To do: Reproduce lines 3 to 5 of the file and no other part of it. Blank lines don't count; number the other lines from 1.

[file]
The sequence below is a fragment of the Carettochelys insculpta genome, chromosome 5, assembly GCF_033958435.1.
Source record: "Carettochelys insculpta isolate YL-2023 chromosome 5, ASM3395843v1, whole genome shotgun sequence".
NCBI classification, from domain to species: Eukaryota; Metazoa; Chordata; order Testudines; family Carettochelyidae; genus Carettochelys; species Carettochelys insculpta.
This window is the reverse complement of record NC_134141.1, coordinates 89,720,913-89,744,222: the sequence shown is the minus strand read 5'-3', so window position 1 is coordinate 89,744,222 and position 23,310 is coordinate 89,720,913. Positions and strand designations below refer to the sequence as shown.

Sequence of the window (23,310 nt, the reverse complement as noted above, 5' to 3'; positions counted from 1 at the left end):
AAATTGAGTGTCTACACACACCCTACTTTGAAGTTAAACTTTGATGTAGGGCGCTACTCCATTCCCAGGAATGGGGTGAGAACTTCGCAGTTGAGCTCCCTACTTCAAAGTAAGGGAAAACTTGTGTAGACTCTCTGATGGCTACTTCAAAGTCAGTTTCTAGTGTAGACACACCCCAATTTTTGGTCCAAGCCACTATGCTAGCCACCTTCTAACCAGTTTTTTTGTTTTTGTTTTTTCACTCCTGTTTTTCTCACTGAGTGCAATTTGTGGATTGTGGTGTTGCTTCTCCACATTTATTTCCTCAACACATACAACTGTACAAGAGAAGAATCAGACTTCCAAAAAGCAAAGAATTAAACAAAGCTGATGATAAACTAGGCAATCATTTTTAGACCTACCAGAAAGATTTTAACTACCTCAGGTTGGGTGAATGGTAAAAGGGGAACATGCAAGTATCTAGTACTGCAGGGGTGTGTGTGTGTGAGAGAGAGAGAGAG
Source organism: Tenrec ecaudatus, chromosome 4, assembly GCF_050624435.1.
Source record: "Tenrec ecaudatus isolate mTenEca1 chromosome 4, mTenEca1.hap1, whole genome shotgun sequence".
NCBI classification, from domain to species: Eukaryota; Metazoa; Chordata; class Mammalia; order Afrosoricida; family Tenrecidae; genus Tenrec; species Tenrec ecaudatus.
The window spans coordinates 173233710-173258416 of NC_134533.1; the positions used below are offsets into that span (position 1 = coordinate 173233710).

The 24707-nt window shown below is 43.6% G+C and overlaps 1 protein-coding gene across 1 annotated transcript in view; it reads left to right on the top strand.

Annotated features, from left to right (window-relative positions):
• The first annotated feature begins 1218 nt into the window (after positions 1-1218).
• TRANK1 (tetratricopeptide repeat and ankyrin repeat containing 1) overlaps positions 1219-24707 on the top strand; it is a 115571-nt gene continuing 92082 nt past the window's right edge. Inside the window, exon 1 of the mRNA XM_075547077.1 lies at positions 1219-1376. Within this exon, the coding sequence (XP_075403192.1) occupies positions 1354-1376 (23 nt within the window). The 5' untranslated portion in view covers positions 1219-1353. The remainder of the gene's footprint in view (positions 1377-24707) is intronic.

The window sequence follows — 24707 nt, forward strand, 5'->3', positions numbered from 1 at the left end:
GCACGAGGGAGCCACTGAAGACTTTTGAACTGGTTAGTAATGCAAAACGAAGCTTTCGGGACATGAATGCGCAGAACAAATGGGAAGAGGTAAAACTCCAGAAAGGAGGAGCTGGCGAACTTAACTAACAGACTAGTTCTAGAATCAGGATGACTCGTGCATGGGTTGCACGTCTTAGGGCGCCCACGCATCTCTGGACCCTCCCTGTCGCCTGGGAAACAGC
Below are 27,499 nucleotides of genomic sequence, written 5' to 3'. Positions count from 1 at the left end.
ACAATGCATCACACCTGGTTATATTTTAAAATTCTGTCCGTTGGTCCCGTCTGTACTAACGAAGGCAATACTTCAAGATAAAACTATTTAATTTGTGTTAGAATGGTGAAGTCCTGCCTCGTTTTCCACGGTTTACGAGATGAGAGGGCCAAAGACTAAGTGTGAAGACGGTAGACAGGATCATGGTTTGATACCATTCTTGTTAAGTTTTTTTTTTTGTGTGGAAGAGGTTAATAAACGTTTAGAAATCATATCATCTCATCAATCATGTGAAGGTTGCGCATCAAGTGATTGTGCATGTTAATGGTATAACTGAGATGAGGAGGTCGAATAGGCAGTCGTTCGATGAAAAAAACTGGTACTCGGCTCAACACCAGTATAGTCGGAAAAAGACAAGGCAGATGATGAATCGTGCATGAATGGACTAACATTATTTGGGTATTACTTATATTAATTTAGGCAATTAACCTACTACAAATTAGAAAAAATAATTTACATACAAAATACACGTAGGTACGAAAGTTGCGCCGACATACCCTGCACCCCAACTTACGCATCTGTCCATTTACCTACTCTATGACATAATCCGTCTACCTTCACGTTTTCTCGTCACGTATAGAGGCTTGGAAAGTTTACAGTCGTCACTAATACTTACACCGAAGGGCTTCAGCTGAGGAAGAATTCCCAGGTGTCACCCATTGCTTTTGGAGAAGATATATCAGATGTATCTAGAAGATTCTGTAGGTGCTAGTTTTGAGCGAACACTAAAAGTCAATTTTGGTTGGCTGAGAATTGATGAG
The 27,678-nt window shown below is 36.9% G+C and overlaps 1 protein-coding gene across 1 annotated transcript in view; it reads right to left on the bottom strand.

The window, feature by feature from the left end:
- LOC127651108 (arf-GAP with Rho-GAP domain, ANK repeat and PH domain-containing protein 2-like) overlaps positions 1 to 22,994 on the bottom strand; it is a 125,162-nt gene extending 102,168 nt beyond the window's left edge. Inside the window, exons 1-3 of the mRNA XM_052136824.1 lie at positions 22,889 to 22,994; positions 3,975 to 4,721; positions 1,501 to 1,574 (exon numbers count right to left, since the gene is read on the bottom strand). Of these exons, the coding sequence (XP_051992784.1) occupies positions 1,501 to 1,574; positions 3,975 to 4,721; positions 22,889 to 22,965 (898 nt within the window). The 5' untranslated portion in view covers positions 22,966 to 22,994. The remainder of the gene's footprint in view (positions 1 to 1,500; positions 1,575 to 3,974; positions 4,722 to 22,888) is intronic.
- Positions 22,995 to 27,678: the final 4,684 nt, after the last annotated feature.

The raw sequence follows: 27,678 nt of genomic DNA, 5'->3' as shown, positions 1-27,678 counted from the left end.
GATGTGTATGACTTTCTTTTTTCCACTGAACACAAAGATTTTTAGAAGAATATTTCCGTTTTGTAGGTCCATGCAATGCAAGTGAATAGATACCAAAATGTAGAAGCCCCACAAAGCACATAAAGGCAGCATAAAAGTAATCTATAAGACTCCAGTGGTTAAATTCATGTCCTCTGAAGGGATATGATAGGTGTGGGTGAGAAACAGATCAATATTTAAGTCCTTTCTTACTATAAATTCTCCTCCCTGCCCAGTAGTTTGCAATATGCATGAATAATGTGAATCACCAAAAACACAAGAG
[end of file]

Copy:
NCBI classification, from domain to species: Eukaryota; Metazoa; Chordata; order Testudines; family Carettochelyidae; genus Carettochelys; species Carettochelys insculpta.
This window is the reverse complement of record NC_134141.1, coordinates 89,720,913-89,744,222: the sequence shown is the minus strand read 5'-3', so window position 1 is coordinate 89,744,222 and position 23,310 is coordinate 89,720,913. Positions and strand designations below refer to the sequence as shown.

Sequence of the window (23,310 nt, the reverse complement as noted above, 5' to 3'; positions counted from 1 at the left end):